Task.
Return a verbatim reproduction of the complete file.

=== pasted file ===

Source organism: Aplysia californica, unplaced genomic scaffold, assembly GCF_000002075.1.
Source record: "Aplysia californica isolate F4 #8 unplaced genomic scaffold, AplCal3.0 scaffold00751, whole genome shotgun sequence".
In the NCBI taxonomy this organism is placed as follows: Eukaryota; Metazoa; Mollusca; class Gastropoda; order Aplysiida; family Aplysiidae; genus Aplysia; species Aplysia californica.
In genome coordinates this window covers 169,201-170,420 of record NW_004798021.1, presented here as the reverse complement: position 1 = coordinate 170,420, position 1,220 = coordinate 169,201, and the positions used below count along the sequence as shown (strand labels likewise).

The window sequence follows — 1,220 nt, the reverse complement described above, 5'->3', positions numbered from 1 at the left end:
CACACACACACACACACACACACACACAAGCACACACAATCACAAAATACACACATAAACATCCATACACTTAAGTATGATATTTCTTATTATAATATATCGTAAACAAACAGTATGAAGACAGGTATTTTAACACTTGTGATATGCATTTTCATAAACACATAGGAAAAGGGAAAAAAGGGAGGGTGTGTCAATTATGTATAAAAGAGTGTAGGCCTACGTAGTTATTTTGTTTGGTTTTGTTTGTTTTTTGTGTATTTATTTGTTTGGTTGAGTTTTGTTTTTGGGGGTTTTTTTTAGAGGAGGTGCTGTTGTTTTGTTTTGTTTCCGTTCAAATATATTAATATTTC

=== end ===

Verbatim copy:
Source organism: Aplysia californica, unplaced genomic scaffold, assembly GCF_000002075.1.
Source record: "Aplysia californica isolate F4 #8 unplaced genomic scaffold, AplCal3.0 scaffold00751, whole genome shotgun sequence".
In the NCBI taxonomy this organism is placed as follows: Eukaryota; Metazoa; Mollusca; class Gastropoda; order Aplysiida; family Aplysiidae; genus Aplysia; species Aplysia californica.
In genome coordinates this window covers 169,201-170,420 of record NW_004798021.1, presented here as the reverse complement: position 1 = coordinate 170,420, position 1,220 = coordinate 169,201, and the positions used below count along the sequence as shown (strand labels likewise).

The window sequence follows — 1,220 nt, the reverse complement described above, 5'->3', positions numbered from 1 at the left end:
CACACACACACACACACACACACACACAAGCACACACAATCACAAAATACACACATAAACATCCATACACTTAAGTATGATATTTCTTATTATAATATATCGTAAACAAACAGTATGAAGACAGGTATTTTAACACTTGTGATATGCATTTTCATAAACACATAGGAAAAGGGAAAAAAGGGAGGGTGTGTCAATTATGTATAAAAGAGTGTAGGCCTACGTAGTTATTTTGTTTGGTTTTGTTTGTTTTTTGTGTATTTATTTGTTTGGTTGAGTTTTGTTTTTGGGGGTTTTTTTTAGAGGAGGTGCTGTTGTTTTGTTTTGTTTCCGTTCAAATATATTAATATTTC